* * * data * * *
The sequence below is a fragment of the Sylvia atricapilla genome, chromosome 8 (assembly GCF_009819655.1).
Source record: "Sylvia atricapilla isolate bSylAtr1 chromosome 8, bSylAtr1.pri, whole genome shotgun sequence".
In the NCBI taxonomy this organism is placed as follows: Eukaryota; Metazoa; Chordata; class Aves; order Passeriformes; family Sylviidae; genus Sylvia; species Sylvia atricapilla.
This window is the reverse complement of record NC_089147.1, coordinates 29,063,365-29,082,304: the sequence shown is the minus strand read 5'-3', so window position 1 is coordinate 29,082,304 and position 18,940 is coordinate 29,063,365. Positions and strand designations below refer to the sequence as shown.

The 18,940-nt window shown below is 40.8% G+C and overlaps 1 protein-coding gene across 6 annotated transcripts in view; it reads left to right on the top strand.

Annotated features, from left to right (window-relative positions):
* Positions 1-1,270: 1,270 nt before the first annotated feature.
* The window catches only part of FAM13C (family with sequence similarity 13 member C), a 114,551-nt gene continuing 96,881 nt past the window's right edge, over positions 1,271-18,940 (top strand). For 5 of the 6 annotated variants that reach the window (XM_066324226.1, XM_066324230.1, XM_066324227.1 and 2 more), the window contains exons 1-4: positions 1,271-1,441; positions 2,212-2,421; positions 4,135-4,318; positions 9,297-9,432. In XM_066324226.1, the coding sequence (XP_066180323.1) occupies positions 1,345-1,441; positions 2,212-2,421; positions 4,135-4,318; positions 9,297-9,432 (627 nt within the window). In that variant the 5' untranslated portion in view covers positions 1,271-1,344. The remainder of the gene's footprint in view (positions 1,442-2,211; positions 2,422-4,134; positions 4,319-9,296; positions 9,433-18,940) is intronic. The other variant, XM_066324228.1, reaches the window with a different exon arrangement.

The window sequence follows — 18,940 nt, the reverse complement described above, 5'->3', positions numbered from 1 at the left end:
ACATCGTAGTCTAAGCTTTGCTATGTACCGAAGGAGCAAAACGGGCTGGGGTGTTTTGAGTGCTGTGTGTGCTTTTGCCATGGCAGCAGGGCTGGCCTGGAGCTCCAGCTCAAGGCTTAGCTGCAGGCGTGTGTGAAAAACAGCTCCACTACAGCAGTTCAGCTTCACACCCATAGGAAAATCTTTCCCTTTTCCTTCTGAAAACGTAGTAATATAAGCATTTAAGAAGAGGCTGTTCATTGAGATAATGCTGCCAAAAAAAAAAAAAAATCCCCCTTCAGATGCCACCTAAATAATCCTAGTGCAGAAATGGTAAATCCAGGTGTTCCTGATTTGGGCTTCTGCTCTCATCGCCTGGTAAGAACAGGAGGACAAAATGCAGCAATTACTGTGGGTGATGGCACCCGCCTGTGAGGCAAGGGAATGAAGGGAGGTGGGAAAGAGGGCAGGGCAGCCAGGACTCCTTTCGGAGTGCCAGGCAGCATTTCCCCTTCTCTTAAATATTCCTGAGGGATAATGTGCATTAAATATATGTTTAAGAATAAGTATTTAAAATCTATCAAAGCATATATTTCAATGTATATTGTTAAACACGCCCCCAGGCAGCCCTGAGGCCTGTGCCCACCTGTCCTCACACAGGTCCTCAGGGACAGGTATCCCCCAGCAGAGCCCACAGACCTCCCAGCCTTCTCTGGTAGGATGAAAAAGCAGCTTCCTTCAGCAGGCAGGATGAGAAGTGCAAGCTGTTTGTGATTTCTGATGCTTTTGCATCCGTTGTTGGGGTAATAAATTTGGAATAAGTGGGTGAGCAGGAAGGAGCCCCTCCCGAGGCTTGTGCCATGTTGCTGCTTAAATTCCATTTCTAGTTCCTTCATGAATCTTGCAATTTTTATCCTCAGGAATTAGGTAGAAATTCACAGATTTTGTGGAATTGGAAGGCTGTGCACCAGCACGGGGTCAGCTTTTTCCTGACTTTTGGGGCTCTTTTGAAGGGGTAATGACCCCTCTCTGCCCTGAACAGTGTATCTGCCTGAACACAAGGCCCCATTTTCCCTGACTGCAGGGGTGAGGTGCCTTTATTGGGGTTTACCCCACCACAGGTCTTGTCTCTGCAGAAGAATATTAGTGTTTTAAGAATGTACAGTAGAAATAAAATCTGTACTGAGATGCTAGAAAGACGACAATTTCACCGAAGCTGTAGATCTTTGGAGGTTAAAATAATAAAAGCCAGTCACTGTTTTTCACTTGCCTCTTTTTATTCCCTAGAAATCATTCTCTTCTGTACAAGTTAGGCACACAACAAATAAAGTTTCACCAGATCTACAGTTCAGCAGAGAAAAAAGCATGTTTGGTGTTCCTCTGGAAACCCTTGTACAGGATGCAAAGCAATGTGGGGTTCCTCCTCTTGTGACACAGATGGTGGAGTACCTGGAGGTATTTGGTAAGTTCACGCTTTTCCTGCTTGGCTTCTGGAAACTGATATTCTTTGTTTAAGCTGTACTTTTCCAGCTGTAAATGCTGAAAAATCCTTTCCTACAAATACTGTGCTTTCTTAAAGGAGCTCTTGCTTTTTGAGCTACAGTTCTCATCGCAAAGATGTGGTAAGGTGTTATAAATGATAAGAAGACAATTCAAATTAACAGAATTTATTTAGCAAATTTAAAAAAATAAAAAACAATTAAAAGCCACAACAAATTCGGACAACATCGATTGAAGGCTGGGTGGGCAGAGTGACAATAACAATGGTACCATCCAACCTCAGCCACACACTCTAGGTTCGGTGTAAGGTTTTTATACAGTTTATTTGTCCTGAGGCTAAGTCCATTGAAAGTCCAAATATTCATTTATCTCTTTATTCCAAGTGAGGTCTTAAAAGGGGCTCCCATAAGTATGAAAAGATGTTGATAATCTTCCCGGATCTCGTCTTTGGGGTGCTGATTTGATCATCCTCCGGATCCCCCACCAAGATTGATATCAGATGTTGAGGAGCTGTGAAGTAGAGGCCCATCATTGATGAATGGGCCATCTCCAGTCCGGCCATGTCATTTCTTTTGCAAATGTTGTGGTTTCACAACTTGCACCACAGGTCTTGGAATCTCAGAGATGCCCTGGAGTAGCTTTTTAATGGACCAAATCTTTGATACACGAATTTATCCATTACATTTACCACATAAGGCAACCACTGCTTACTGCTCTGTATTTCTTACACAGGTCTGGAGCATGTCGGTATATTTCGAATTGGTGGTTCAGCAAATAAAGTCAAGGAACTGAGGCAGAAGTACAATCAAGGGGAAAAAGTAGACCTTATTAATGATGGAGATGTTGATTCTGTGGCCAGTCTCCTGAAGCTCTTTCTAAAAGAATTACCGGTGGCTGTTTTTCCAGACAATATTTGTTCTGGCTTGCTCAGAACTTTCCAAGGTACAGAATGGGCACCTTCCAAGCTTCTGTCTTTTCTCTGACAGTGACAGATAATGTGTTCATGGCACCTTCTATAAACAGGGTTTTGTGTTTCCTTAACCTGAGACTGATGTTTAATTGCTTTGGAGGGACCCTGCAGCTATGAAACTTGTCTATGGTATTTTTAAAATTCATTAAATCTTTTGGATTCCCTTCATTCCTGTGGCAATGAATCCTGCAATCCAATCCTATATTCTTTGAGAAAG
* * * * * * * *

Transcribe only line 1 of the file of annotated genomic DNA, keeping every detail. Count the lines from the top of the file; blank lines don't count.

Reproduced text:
The sequence below is a fragment of the Sylvia atricapilla genome, chromosome 8 (assembly GCF_009819655.1).